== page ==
What Should I Eat?

 

If you’ve battled with morning sickness like I have, the last thing you may have on your mind then is, “What should I eat?” But as everyone with good advice will tell us, “Try to eat something.”

Morning sickness was especially bad the last 2 days. Yesterday I couldn’t even hold down water. And by morning sickness, I actually mean all-day sickness at times. But these 2 days have been kept to the mornings. And I am officially past my first trimester!

So today I stayed home from church in the morning but went in the afternoon for our African Service where my husband was preaching. Going to church is the best thing to do. I was prompted to read Psalm 91 as I opened our service. God was reassuring me that He is our rock and fortress, that when everything around us shakes, He will not be shaken, and that He holds us in his hands. The picture the bible gave of us hiding under the wings of the Almighty is especially comforting.

So as I was preparing dinner at home after church, I realized how good I was feeling. I wasn’t even feeling sleepy from jetlag, having just returned from the US on Thursday. And this verse came to me, “My food is to do the will of my Father.” Jesus said that. And even though I’m having gastritical problems in the natural, in the spirit I can be feeding on His grace as I get around His business. Last night I felt my spirits uplifted too as I was preparing a teaching session on Children’s Ministry. I realize that as we do His will, He takes care of us. This is better than wallowing in self pity as I have been doing (or sharing my status on Facebook to get ‘sympathy likes’ ūüôā Thanks to all who liked it though and for all the encouragement and prayers.)

Sharing the beautiful psalm with all. Goodnight!

Love,

Delia

1 He who dwells in the secret place of the Most High
Shall abide under the shadow of the Almighty.
2 I will say of the Lord, “He is my refuge and my fortress;
My God, in Him I will trust.‚ÄĚ

3 Surely He shall deliver you from the snare of the fowler[a]
And from the perilous pestilence.
4 He shall cover you with His feathers,
And under His wings you shall take refuge;
His truth shall be your shield and buckler.
5 You shall not be afraid of the terror by night,
Nor of the arrow that flies by day,
6 Nor of the pestilence that walks in darkness,
Nor of the destruction that lays waste at noonday.

7 A thousand may fall at your side,
And ten thousand at your right hand;
But it shall not come near you.
8 Only with your eyes shall you look,
And see the reward of the wicked.

9 Because you have made the Lord, who is my refuge,
Even the Most High, your dwelling place,
10 No evil shall befall you,
Nor shall any plague come near your dwelling;
11 For He shall give His angels charge over you,
To keep you in all your ways.
12 In their hands they shall bear you up,
Lest you dash your foot against a stone.
13 You shall tread upon the lion and the cobra,
The young lion and the serpent you shall trample underfoot.

14 “Because he has set his love upon Me, therefore I will deliver him;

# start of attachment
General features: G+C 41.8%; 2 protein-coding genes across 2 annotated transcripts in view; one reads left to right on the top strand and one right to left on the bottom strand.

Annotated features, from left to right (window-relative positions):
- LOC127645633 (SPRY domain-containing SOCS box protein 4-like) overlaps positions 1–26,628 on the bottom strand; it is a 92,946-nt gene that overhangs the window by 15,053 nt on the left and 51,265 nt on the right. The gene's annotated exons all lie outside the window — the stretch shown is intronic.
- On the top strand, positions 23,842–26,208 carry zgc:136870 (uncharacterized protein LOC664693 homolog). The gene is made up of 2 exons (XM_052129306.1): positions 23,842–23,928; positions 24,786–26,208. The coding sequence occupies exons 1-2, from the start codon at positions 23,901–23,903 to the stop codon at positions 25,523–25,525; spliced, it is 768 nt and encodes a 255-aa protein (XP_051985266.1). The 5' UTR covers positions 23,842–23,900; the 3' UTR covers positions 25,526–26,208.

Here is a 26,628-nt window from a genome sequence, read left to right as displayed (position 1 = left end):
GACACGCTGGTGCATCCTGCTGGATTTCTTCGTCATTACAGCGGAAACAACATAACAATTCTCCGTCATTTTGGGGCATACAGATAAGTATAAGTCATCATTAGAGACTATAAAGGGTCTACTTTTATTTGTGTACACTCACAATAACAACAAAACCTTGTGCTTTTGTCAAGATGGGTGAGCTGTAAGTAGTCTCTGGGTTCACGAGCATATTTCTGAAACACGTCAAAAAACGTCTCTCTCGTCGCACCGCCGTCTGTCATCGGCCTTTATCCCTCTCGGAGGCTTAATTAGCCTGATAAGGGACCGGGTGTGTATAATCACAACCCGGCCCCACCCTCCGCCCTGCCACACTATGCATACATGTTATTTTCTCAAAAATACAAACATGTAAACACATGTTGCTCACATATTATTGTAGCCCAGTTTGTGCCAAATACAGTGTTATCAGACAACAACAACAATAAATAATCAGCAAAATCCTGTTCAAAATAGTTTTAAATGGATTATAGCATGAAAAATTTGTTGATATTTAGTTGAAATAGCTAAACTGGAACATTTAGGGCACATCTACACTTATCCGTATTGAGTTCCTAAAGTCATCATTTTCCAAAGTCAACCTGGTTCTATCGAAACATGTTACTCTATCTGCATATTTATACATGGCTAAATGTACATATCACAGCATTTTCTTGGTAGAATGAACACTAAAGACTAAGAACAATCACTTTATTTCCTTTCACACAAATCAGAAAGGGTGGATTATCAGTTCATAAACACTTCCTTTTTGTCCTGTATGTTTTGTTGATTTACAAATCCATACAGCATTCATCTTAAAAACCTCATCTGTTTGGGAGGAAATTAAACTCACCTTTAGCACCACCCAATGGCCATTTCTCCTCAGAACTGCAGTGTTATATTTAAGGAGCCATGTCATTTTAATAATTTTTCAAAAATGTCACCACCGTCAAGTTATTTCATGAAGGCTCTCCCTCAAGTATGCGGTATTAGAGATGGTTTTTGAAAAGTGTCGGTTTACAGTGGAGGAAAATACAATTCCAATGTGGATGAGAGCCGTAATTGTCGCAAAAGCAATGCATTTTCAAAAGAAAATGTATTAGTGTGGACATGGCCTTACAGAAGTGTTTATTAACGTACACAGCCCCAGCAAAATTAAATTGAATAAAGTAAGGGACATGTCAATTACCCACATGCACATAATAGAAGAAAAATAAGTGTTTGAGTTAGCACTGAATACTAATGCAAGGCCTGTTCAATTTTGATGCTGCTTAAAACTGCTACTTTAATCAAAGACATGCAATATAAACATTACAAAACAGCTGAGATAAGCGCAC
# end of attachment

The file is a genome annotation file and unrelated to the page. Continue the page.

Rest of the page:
I will set him on high, because he has known My name.
15 He shall call upon Me, and I will answer him;
I will be with him in trouble;
I will deliver him and honor him.
16 With long life I will satisfy him,
And show him My salvation.‚ÄĚ

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We all need the Saviour

Daddy led Evan in the sinner’s prayer today. He’s understanding sin and the outcome of sin, and the sacrifice and redemption by Jesus. And he is ready to ask Jesus to forgive him of his sins and to come into his life.

Over the last few months he’s been asking about hell and why Jesus let the soldiers crucify Him and why He has scars in his hands. And we’ve been explaining God’s redemption to him.

I think it is very important for Christian parents to explain God’s salvation to the children and to pray with them, not just thanksgiving or petition prayers, but to ask Jesus into their lives. Teaching in children’s church, I give a salvation call every few months. And every time, there have been children who wanted to ask Jesus into their lives and to save them. I think we must not take for granted that our children have prayed that. We need to teach them to pray, because prayer is our weapon for warfare. And it starts with surrendering our lives to Jesus. And we need to lead and guide them into that prayer to give their lives to Jesus.

Even in my class of 11 and 12 year olds, there are some who have been in church almost their whole lives and have never asked Jesus into their lives. Just because no one has asked them if they wanted to. I first saw the gospel presentation when I was 6, and I totally understood and believed that Jesus did that for me; He went through the pain and suffering, and went to the cross for me. But it wasn’t till I was 11 that someone led me in the sinner’s prayer, even though I’d been attending children’s church for a while already. It’s no one’s fault. We just have to remember to ask the children if they have said the sinner’s prayer and not take for granted that they have.

Jesus said to let the little children come to Him. He also said for us to come to Him like little children. So they are not too young to come to the Saviour and enter into a relationship with Him. We all need the Saviour.

Lifting hands to worship

 

Last Saturday, the boys were with us in church. During worship, as we stood lifting our hands in worship, the sight of the boys lifting up their little hands in worship was a most touching one.

 

Their hands may not reach very high or very far, but I just had a feeling then that they could reach God sometimes more easily than we can.

 

We are told to come like these little children.

 

Reaching out those hands to the Father. Not asking for anything. Simply in worship of Who He is.

Clean ups

One of the many jobs of a mom includes cleaning up messes – spilt water, milk, juices, any kind of spills, accidents of the toilet kind etc etc.

Just a few days ago, I had to clean up urine, milk and water all in one day. The same perpetrator, at different times of the day, in different amounts.

Yesterday’s clean up far exceeds those in the last, possibly, year, in terms of grossness and difficulty.